Violence and female detectives

The narratives of The No 1 Ladies’ Detective Agency and Bobby Jasoos are not littered with violence, explosion and chases though there is a small element of it in Bobby Jasoos. These stories are “a far cry from the mean streets of Chandler, Mosley, Hammett et al” (Kevin Burton Smith). Bobby bashes up someone in order to extract information. She strangles her first missing person in a typical police procedural and Bombay cinema action sequence, using politically incorrect behavior associated with the hardboiled tradition. She also has resonance with a strand of "butt-kicking feminist private eyes of the U.S. tradition," but in line with female detectives, Bilkis does not glorify in her “physical triumph over an adversary” (Reddy, 2003, p. 199). As an extension, Bobby’s language is far from the polite culture of Botswana that Precious embodies. Though Bilkis is politer than the hard-boiled detective who acts a counterpoint to the good taste and breeding of the classic detective. Christianson (as cited in Horsley, 2005, p. 273) argues that the hard-boiled private eye is “scandalous, indecorous, vulgar, offensive—and violent.”

Bilkis dunks the driver in the water trough. He tells her that Anees Khan has left town though Khan is still in Hyderabad looking for the third missing person. Bathing ritual of taking a dip in the river by a religious group in Gaborone.  
In a street café, seeing a lady cry, Precious introduces herself and offers to help the lady find her missing husband. Precious with her assistant Grace practice using a rifle before she uses it to resolve a case. Precious learnt to shoot in her childhood from her father.

Precious has never resorted to beating people to extract information. In contrast, she has a history of being physically beaten by her ex-husband which made her lose her only child. Both women have never used guns to injure people. The only case where there is use of a rifle and knife accompanied with shooting, killing and blood is when Precious kills a crocodile in search for some evidence for a client. The client’s husband went missing after joining a new religious group. It is suspected that he most likely drowned while having a ritual communal bath in the river. Precious acts violently towards the crocodile but only “when necessary—usually in self-defense or in the defense of another—and understands that violence as having a lasting impact on her” (Reddy, 2003, p. 199). The female detectives do not have a violent disposition nor are they timid. They can handle dangerous gangsters and unscrupulously competitive male detectives because they resist patriarchal control in any form in their lives.

De-glamourizing the professional tools
of the female detectives

The choice of cases and clients informs the style of doing detective business. Precious and Bobby do not require the most technologically sophisticated tools such as fancy cars, mobile phones, computers, guns and other accoutrements, as do their male counterparts.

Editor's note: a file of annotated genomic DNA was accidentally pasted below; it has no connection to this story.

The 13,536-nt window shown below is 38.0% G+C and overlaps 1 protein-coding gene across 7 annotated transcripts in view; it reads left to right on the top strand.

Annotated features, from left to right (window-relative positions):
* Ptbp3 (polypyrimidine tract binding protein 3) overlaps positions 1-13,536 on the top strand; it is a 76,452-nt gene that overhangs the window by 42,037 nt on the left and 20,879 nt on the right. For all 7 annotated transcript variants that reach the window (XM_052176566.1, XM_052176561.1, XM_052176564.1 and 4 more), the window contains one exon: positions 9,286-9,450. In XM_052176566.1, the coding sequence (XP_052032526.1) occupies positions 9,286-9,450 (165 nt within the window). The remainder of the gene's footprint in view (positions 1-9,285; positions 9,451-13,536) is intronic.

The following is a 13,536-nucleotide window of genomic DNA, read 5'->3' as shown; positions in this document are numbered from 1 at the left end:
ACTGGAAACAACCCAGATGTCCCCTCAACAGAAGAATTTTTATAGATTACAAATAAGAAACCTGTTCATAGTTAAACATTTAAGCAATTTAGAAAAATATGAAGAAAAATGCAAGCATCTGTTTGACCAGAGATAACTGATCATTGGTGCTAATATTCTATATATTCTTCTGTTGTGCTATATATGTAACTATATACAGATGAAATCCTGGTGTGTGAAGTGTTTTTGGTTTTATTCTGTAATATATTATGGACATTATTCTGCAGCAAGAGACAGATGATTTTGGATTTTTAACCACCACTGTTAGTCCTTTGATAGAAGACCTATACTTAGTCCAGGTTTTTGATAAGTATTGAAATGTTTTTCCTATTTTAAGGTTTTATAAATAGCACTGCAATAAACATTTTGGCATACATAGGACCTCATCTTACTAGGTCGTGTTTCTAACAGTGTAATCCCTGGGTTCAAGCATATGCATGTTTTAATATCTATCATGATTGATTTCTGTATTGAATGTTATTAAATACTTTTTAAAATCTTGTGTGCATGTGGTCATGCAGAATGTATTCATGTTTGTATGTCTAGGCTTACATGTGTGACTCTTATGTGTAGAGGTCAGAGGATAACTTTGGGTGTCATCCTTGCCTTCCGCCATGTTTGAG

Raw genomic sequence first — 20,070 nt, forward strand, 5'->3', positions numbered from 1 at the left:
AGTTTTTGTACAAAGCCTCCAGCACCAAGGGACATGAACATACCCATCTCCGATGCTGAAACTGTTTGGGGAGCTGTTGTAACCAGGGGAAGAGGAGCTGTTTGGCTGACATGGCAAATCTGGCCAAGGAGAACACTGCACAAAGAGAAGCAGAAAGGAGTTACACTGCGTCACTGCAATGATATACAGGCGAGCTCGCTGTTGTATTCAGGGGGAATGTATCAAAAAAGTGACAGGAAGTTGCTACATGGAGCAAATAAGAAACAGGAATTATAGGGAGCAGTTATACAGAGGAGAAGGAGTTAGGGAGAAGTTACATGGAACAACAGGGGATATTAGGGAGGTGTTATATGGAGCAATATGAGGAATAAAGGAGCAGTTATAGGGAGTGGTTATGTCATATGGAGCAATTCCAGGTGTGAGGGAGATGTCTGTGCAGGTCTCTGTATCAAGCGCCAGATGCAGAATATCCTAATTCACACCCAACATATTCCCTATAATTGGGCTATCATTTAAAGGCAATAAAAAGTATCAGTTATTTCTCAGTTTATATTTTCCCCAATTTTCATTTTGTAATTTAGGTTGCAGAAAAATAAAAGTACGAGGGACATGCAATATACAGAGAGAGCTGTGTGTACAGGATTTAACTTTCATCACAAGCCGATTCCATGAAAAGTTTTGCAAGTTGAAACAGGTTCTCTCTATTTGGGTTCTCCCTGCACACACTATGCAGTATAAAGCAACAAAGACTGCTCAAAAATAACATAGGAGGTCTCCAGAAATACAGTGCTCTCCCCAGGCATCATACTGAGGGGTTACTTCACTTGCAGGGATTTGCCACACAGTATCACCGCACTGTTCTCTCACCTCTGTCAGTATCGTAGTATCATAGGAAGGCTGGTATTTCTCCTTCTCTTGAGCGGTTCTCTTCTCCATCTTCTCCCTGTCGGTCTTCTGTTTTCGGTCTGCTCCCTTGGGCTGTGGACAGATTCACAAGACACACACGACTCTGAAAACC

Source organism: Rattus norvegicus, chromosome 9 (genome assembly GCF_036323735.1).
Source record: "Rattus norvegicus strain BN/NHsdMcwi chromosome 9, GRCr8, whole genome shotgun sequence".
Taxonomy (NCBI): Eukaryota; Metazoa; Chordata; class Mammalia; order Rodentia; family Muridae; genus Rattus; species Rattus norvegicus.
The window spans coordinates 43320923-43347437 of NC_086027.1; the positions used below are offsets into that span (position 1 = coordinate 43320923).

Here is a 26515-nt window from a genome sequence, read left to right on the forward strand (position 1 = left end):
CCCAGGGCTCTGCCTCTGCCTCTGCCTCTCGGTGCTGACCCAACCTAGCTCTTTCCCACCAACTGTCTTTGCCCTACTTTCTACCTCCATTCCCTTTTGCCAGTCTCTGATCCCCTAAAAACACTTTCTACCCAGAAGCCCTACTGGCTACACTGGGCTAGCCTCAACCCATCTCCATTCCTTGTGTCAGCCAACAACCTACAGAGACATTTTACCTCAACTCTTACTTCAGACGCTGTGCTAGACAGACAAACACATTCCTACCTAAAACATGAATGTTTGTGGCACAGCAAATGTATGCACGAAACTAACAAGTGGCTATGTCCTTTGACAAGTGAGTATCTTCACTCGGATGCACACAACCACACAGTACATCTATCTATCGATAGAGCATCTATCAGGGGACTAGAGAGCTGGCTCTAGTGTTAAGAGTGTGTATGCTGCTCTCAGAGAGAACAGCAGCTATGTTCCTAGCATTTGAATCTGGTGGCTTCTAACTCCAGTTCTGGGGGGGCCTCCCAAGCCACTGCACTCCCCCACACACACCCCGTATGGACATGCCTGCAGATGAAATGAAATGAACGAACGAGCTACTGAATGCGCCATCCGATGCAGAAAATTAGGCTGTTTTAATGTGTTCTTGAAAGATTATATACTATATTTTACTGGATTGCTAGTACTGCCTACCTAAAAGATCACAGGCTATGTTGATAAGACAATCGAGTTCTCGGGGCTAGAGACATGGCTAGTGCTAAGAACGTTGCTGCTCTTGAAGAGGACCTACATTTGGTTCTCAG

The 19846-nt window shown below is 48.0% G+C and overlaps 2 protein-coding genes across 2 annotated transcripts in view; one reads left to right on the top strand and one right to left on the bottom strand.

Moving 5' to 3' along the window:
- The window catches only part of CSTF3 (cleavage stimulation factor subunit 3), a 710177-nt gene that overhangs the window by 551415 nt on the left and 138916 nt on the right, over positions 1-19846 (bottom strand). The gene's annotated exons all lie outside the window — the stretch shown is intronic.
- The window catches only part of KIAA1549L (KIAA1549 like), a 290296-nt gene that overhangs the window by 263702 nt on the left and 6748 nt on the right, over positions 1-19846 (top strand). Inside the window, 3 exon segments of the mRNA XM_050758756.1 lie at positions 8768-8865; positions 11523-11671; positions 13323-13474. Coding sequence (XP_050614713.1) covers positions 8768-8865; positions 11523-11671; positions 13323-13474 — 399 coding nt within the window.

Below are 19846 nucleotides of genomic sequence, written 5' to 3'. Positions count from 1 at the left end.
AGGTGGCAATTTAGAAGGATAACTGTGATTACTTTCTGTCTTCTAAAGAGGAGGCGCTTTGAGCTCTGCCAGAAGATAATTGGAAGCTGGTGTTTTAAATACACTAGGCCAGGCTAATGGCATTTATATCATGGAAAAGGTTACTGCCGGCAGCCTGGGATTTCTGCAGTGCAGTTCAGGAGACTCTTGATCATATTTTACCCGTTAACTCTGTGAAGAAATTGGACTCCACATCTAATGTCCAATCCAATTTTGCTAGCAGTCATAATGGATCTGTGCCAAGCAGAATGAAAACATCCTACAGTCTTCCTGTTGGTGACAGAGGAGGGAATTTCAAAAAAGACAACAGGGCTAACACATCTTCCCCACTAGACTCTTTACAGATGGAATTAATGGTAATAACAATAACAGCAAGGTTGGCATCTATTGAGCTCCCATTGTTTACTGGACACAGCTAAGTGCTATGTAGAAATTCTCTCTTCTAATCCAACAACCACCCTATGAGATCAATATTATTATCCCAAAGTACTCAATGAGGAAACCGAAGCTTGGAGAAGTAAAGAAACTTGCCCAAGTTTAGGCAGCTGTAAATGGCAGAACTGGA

“Precious Ramotswe has no blue steel pistol, just two desks, two chairs, a telephone and an old typewriter. Then there is Mma Ramotswe herself. (Mma is a local honorific.)” (Michael Wines).

Precious went around town looking for different office spaces in the city. She decides for an old post office which is situated in a modest market place which is accessible to common people and buzzing with ordinary activities. On the other hand, Bilkis rents a shared office space with the owner of a local internet café—she also uses a shelf, chair and desk but none of these belong to her. As she progresses, she moves into a sparsely furnished, rented, but independent office, overlooking her male competitor’s premises. She does not have a mobile phone but borrows from her friend Sohail, as required. Precious does not have a mobile phone, either. In fact, she resists the idea of having a telephone connection in her office, but relents when her assistant Grace Makutsi insists.

“Before": Precious converts an old unused post office into her Agency office at Kgale Hill. “After”: Precious refurbished the space with her feminine and individual sensibility. Clients wait for Precious in the open verandah, enjoying the view of the world going by.
Bilkis’ shared office with internet café owner Shetty. Shetty loves to hear all the gossip and in exchange charges her a nominal rent. But Bilkis prefers to meet her clients in a friend’s (Munna) café where they are more comfortable. Bilkis walks through the streets of old Hyderabad, which she is very familiar with. Like Grace, she cannot afford any vehicle nor can she operate one.

They are mainly uninvolved in kinetically charged chase sequences. While solving cases, Bilkis peacefully walks around the streets but occasionally she is chased or chases someone. Precious follows her suspects in her old van and catches them when they least expect her through employing her tact rather than high-speed chases and fiery stunts. She has never been followed. Bilkis takes an occasional ride on a low speed, two-wheeler scooter driven by Sohail as she cannot drive.[11] [open notes in new window] On the other hand, Precious learnt driving from her father who gave the van as part of her inheritance. In a growing culture of short shelf-life of products, Precious has a traditional worldview. She treats her van as a loyal companion whom she is not ready to replace.